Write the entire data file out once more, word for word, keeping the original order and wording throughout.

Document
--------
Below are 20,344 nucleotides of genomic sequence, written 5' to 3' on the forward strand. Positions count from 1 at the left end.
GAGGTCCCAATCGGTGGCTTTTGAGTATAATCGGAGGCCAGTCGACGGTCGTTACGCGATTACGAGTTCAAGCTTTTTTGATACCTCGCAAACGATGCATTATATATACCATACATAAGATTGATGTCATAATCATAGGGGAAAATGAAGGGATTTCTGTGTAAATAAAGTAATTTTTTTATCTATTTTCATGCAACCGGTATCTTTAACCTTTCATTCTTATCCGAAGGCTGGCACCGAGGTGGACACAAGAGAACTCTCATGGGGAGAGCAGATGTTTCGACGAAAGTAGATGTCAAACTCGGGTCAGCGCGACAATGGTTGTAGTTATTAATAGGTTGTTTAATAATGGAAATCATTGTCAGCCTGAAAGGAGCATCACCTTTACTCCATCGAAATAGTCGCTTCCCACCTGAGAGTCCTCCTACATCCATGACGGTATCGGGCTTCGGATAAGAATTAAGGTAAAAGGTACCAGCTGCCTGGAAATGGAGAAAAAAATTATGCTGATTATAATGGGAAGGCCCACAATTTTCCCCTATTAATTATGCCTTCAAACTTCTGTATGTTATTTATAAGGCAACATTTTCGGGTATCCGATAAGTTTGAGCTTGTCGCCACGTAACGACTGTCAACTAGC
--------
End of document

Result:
Below are 20,344 nucleotides of genomic sequence, written 5' to 3' on the forward strand. Positions count from 1 at the left end.
GAGGTCCCAATCGGTGGCTTTTGAGTATAATCGGAGGCCAGTCGACGGTCGTTACGCGATTACGAGTTCAAGCTTTTTTGATACCTCGCAAACGATGCATTATATATACCATACATAAGATTGATGTCATAATCATAGGGGAAAATGAAGGGATTTCTGTGTAAATAAAGTAATTTTTTTATCTATTTTCATGCAACCGGTATCTTTAACCTTTCATTCTTATCCGAAGGCTGGCACCGAGGTGGACACAAGAGAACTCTCATGGGGAGAGCAGATGTTTCGACGAAAGTAGATGTCAAACTCGGGTCAGCGCGACAATGGTTGTAGTTATTAATAGGTTGTTTAATAATGGAAATCATTGTCAGCCTGAAAGGAGCATCACCTTTACTCCATCGAAATAGTCGCTTCCCACCTGAGAGTCCTCCTACATCCATGACGGTATCGGGCTTCGGATAAGAATTAAGGTAAAAGGTACCAGCTGCCTGGAAATGGAGAAAAAAATTATGCTGATTATAATGGGAAGGCCCACAATTTTCCCCTATTAATTATGCCTTCAAACTTCTGTATGTTATTTATAAGGCAACATTTTCGGGTATCCGATAAGTTTGAGCTTGTCGCCACGTAACGACTGTCAACTAGC